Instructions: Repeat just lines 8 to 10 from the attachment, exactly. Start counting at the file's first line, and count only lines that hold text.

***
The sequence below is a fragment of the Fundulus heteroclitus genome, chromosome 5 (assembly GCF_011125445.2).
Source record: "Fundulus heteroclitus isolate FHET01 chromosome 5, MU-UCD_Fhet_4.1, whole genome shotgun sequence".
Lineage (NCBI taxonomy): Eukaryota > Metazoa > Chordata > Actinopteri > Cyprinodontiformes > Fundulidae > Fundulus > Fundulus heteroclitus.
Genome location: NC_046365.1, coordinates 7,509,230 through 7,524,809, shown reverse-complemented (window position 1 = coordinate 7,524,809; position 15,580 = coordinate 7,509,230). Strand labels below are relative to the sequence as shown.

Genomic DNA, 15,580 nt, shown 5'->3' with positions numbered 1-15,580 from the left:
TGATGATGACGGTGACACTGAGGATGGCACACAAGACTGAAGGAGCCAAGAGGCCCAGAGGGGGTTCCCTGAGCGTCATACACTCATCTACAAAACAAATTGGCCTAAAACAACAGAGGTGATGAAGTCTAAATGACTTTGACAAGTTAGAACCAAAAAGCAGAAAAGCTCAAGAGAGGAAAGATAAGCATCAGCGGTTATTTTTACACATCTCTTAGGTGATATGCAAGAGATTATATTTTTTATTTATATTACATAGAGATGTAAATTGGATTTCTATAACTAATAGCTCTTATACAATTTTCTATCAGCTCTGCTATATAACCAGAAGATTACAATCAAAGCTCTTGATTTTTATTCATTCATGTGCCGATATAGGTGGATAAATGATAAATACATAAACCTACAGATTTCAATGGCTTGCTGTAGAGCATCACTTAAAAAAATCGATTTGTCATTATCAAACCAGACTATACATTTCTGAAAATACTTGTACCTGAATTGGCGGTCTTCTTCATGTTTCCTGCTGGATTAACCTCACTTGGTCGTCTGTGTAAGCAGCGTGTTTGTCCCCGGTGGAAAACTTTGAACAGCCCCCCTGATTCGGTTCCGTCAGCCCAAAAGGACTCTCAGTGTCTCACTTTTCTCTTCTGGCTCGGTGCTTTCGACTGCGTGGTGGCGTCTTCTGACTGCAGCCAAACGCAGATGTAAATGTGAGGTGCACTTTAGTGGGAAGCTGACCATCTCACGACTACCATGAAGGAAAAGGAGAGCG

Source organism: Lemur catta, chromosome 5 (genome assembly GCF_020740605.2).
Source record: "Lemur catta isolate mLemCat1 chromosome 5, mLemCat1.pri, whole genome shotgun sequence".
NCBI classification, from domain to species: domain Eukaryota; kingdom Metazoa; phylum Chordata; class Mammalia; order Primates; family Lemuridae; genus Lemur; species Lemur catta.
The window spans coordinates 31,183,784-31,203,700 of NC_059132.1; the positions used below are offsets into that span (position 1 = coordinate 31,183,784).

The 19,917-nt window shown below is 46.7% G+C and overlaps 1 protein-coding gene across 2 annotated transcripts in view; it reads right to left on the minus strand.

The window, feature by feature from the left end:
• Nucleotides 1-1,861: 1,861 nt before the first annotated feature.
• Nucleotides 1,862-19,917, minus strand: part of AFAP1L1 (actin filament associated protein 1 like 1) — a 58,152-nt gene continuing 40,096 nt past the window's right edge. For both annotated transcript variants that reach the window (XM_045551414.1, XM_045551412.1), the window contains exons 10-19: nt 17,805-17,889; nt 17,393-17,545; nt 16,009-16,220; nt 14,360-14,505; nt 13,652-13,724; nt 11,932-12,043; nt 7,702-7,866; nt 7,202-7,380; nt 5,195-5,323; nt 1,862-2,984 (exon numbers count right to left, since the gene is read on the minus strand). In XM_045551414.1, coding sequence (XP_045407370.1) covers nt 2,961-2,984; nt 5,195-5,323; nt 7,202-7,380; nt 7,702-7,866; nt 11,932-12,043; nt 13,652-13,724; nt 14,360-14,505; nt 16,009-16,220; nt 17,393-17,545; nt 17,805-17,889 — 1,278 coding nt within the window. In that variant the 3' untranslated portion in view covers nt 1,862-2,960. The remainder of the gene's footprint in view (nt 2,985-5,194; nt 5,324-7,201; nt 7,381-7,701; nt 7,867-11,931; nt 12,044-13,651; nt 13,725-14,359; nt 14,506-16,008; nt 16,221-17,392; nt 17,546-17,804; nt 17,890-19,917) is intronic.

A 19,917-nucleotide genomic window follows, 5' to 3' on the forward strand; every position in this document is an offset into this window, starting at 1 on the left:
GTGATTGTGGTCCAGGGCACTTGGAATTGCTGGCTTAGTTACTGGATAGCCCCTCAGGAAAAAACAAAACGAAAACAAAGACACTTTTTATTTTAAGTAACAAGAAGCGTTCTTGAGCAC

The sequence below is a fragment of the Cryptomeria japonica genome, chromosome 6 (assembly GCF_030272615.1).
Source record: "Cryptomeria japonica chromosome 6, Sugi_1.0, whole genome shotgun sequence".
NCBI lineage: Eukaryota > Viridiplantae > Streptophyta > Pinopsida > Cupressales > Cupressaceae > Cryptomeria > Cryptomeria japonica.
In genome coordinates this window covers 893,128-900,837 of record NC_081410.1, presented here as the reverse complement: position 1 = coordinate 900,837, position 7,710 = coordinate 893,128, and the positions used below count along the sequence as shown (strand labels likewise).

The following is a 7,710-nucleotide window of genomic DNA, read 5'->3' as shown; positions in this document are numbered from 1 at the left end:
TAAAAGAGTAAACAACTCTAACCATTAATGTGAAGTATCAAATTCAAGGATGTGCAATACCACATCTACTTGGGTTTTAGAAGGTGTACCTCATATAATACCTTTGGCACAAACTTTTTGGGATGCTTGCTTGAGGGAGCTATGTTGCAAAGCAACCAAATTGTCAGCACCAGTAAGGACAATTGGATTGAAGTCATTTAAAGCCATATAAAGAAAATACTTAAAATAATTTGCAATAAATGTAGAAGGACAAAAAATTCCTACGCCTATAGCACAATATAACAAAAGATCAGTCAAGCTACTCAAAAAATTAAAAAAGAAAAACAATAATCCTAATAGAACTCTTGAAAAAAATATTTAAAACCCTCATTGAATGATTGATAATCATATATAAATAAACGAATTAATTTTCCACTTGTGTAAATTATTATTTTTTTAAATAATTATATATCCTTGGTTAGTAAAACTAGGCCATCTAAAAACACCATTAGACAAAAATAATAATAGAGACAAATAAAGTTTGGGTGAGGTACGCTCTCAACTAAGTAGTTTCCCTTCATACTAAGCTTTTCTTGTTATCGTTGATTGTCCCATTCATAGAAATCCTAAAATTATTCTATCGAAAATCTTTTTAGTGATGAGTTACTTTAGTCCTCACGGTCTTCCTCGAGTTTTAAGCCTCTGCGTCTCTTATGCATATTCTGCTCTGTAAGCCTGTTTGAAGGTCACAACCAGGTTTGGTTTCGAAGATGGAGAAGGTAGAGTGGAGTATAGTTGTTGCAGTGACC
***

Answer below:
Source record: "Lemur catta isolate mLemCat1 chromosome 5, mLemCat1.pri, whole genome shotgun sequence".
NCBI classification, from domain to species: domain Eukaryota; kingdom Metazoa; phylum Chordata; class Mammalia; order Primates; family Lemuridae; genus Lemur; species Lemur catta.
The window spans coordinates 31,183,784-31,203,700 of NC_059132.1; the positions used below are offsets into that span (position 1 = coordinate 31,183,784).